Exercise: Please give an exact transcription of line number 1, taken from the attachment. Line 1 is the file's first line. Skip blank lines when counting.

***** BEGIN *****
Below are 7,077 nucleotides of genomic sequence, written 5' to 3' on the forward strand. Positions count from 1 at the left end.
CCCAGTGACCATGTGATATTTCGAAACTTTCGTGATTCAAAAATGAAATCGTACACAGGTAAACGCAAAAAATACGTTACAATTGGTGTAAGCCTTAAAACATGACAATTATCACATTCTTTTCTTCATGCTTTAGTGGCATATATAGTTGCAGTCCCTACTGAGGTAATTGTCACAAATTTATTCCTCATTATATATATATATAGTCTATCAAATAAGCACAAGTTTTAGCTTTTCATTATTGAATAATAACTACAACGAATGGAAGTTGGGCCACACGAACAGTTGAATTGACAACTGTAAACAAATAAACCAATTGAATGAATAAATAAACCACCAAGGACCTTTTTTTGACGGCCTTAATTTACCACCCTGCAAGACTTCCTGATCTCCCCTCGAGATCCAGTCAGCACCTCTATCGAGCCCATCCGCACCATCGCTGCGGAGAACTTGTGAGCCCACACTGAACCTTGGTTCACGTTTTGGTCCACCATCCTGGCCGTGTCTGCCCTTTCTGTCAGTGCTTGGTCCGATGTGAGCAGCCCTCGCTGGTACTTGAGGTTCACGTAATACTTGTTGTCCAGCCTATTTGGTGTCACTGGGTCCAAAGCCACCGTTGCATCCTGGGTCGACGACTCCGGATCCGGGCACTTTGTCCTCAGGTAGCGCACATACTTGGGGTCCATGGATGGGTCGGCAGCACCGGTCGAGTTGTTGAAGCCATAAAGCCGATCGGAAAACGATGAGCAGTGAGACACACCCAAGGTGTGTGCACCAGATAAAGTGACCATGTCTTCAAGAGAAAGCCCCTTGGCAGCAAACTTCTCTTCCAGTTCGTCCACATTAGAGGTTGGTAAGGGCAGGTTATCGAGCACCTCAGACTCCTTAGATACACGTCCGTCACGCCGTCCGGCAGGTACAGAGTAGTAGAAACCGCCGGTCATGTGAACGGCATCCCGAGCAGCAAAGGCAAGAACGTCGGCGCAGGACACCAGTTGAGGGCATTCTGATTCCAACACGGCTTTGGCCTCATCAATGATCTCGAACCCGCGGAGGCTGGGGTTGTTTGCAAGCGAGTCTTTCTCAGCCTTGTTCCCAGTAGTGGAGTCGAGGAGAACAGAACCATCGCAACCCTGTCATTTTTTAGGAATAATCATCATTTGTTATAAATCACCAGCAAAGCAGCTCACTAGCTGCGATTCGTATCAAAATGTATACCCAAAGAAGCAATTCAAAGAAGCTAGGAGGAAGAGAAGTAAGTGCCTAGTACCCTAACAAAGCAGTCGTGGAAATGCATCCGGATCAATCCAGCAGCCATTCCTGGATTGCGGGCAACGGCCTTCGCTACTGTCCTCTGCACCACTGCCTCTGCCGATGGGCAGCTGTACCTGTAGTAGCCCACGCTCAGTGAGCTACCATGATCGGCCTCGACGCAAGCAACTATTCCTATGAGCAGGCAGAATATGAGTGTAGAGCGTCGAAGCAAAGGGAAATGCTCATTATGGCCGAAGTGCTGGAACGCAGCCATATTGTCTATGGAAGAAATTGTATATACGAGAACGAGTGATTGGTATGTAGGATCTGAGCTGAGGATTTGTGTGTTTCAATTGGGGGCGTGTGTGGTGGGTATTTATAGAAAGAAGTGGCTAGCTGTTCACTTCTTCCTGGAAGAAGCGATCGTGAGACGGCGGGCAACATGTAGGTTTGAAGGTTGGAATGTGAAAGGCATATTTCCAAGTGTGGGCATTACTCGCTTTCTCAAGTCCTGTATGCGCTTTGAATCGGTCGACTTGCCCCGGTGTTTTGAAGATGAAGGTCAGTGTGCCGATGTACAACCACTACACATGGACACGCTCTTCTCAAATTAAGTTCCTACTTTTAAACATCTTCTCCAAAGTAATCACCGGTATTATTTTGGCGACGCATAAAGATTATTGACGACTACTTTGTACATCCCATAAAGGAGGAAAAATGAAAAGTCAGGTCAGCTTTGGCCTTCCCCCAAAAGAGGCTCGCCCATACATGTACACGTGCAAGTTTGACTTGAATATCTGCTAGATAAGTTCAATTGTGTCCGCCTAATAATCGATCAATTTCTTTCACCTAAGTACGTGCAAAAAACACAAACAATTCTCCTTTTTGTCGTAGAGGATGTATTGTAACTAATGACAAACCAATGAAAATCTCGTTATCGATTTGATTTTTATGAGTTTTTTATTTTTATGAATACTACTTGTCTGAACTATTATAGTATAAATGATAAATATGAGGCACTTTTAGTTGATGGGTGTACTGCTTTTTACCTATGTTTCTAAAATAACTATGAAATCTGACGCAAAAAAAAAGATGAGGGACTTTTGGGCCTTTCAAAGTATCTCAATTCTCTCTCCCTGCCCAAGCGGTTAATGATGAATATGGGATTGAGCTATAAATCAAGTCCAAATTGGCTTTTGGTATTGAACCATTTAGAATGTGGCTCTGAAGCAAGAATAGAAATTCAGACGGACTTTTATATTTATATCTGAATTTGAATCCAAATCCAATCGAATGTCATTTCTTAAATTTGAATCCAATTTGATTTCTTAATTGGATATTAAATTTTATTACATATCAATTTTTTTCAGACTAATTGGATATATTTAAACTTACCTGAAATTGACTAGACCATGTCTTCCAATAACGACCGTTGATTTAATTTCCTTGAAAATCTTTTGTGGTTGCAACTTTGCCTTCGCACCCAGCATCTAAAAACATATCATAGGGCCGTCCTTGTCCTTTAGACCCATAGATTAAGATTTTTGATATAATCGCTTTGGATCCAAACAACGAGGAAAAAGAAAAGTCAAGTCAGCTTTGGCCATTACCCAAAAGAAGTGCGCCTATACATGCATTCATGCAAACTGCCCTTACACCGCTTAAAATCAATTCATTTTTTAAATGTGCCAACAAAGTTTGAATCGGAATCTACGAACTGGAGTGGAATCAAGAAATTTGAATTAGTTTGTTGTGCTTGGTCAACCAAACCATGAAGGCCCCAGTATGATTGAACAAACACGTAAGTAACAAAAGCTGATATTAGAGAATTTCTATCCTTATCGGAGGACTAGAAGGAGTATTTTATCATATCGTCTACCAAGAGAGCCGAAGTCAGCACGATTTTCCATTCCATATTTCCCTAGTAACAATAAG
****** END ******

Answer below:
Below are 7,077 nucleotides of genomic sequence, written 5' to 3' on the forward strand. Positions count from 1 at the left end.